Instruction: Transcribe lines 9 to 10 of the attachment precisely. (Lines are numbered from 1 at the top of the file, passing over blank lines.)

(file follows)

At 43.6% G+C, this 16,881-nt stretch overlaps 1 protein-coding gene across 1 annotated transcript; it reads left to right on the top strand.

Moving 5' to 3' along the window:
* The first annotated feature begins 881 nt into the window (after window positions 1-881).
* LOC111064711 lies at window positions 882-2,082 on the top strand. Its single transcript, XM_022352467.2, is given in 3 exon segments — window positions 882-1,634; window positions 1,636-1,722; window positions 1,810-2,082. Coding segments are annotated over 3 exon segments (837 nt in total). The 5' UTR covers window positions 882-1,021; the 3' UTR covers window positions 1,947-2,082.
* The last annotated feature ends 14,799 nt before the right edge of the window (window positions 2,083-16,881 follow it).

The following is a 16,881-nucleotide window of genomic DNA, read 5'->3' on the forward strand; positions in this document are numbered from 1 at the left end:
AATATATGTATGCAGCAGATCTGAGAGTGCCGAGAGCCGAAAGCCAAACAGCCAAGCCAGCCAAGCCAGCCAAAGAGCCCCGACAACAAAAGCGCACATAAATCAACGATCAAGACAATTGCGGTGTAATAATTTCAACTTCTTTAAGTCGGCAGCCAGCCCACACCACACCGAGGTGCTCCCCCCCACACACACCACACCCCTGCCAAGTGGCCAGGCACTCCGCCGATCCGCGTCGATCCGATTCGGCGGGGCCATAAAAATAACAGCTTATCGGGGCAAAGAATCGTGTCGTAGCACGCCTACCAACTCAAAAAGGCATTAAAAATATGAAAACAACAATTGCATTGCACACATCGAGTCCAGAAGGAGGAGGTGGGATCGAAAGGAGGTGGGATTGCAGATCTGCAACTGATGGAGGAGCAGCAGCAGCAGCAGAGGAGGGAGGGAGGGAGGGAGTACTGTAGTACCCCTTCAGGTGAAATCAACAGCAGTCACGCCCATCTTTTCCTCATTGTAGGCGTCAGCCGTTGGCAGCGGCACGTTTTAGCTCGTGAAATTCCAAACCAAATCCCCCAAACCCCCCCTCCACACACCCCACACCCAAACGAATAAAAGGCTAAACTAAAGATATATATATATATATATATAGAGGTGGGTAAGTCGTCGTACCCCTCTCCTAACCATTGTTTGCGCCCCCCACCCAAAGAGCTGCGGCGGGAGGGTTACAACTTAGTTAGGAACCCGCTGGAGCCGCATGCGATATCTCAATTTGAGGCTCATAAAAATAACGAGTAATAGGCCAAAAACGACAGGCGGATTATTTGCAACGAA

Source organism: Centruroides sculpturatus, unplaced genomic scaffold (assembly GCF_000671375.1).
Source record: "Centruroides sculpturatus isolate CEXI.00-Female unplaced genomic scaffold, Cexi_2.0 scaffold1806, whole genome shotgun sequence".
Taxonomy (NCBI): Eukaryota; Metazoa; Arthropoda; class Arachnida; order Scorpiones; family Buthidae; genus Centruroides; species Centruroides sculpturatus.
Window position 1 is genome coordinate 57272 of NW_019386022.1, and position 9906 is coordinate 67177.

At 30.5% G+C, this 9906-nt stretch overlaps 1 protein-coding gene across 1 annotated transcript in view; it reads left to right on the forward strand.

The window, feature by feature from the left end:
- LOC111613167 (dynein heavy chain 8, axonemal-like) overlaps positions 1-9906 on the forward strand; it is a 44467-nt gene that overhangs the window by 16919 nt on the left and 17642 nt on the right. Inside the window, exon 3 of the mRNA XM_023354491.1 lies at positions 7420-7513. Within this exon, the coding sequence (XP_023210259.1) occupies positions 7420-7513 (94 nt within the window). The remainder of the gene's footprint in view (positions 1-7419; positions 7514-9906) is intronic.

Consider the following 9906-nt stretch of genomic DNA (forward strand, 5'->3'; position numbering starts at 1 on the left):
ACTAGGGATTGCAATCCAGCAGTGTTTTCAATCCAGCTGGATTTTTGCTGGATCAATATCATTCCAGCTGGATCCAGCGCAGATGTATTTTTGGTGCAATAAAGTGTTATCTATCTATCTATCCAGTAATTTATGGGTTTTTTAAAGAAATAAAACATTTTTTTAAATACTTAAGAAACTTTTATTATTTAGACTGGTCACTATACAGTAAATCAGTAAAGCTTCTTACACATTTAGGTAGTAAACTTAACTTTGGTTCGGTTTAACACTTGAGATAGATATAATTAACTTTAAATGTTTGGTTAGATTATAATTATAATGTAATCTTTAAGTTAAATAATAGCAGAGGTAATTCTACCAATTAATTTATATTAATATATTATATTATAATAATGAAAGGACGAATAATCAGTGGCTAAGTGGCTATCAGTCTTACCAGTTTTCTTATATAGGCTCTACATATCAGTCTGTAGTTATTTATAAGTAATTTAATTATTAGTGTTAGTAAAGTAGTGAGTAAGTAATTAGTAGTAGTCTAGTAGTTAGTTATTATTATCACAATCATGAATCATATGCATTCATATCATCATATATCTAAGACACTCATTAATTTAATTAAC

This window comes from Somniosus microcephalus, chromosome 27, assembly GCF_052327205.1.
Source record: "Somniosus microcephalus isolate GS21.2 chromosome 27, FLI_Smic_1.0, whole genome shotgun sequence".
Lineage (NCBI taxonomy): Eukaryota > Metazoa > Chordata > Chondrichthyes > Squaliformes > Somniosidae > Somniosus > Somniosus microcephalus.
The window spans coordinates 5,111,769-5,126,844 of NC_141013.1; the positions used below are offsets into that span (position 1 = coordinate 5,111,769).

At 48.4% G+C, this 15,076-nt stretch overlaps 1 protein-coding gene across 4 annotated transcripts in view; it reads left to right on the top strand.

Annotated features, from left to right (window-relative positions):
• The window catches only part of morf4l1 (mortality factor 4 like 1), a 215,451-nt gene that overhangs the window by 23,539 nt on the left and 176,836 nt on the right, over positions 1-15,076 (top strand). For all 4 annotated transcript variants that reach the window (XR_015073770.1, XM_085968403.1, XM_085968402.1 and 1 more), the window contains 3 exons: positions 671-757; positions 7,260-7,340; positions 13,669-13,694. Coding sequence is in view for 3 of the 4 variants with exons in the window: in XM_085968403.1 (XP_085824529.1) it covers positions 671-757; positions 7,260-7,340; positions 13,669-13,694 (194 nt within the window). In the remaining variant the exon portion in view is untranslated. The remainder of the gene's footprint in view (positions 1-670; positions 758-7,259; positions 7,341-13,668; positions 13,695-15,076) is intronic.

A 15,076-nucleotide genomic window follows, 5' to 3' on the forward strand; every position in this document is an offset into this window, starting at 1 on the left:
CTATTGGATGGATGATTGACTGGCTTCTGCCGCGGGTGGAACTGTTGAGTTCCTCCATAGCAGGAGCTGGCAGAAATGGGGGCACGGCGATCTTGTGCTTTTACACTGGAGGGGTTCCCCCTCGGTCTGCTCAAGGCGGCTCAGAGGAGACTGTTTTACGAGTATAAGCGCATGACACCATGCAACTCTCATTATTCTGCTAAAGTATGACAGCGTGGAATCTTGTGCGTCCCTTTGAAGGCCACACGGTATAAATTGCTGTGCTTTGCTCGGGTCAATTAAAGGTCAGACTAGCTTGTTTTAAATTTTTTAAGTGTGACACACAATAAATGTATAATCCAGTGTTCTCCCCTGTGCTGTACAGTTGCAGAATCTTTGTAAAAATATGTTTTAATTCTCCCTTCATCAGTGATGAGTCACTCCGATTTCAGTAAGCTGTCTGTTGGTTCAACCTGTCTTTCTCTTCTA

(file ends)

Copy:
Source record: "Centruroides sculpturatus isolate CEXI.00-Female unplaced genomic scaffold, Cexi_2.0 scaffold1806, whole genome shotgun sequence".
Taxonomy (NCBI): Eukaryota; Metazoa; Arthropoda; class Arachnida; order Scorpiones; family Buthidae; genus Centruroides; species Centruroides sculpturatus.